In this study teachers use wearable video cameras to capture key moments in the classroom for later video analysis. This technology allows researchers to examine the teacher’s point of view and perception of meaning at the moment of instruction. “There is evidence that when teachers respond to student thinking, the opportunity for student learning increases,” says Miriam Sherin.
"Freezing Time" involves 25 teachers and 750 students at eight schools in Chicago, Evanston and other suburbs. The researchers are examining the ways in which mathematics and science teachers attend to the complexity of classroom interactions and are supporting teachers in learning to attend to consequential events that take place in the classroom through the use of video reflection.
This research project is based on the belief that, in order to promote meaningful learning in the classroom, science and mathematics teachers need to substantively attend to their students’ thinking. Along these lines, the project is concerned with examining what teachers pay attention to in the classroom and how they interpret what they notice.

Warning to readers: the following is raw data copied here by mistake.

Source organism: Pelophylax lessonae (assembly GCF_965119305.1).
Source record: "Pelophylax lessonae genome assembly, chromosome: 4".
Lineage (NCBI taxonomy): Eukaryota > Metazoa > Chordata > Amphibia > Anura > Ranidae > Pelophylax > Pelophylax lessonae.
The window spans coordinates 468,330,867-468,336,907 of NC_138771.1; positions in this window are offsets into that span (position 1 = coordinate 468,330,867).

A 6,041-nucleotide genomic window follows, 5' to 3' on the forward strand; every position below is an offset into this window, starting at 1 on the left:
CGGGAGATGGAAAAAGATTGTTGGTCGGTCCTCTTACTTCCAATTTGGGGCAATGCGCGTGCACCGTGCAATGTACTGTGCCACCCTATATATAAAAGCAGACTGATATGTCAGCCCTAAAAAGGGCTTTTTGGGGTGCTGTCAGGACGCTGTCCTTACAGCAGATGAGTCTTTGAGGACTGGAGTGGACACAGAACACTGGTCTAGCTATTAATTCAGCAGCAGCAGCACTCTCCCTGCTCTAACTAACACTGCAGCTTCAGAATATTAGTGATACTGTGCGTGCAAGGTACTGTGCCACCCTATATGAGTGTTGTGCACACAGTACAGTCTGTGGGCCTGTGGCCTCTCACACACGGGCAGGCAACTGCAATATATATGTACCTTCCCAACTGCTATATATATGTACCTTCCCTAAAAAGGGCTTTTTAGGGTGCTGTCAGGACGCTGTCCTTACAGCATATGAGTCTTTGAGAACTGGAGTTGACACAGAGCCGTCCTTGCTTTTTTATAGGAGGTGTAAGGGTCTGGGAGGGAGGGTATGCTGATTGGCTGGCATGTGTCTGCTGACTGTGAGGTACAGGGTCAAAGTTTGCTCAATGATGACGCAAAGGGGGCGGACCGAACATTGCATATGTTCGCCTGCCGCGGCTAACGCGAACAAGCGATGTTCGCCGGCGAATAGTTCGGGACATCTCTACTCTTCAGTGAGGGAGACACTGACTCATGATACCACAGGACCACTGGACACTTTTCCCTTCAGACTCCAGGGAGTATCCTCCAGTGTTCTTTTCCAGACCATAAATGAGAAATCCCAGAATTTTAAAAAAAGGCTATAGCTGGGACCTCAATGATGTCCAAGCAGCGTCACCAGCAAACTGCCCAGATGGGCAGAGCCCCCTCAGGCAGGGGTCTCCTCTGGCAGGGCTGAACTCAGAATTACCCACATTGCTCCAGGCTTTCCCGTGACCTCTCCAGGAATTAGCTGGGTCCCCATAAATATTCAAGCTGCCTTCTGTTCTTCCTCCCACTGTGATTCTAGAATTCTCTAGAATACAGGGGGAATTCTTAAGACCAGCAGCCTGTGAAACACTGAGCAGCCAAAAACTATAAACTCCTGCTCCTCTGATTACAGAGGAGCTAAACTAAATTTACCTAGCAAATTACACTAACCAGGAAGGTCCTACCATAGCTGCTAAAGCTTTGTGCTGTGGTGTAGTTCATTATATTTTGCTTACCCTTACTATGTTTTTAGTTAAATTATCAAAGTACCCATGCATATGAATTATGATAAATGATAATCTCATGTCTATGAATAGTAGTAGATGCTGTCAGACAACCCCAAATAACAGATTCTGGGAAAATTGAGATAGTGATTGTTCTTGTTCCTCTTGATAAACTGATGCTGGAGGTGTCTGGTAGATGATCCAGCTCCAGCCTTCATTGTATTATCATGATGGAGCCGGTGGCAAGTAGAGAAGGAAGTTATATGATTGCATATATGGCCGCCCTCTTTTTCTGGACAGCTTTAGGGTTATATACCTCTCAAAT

“In particular we are implementing new digital video technologies and designing new research methodologies to gain better access to teachers’ tacit thinking about what moments during instruction are pedagogically relevant. Through our work with pre-service and in-service K-12 teachers, we hope to learn how to better help teachers tune their attention to their students’ thinking,” the researchers say.
The "Freezing Time" project is supported by a gift from the Martinson Family Foundation.
SESP associate professor Bruce Sherin shows a teacher how to use a tiny video camera mounted on her cap to record student learning.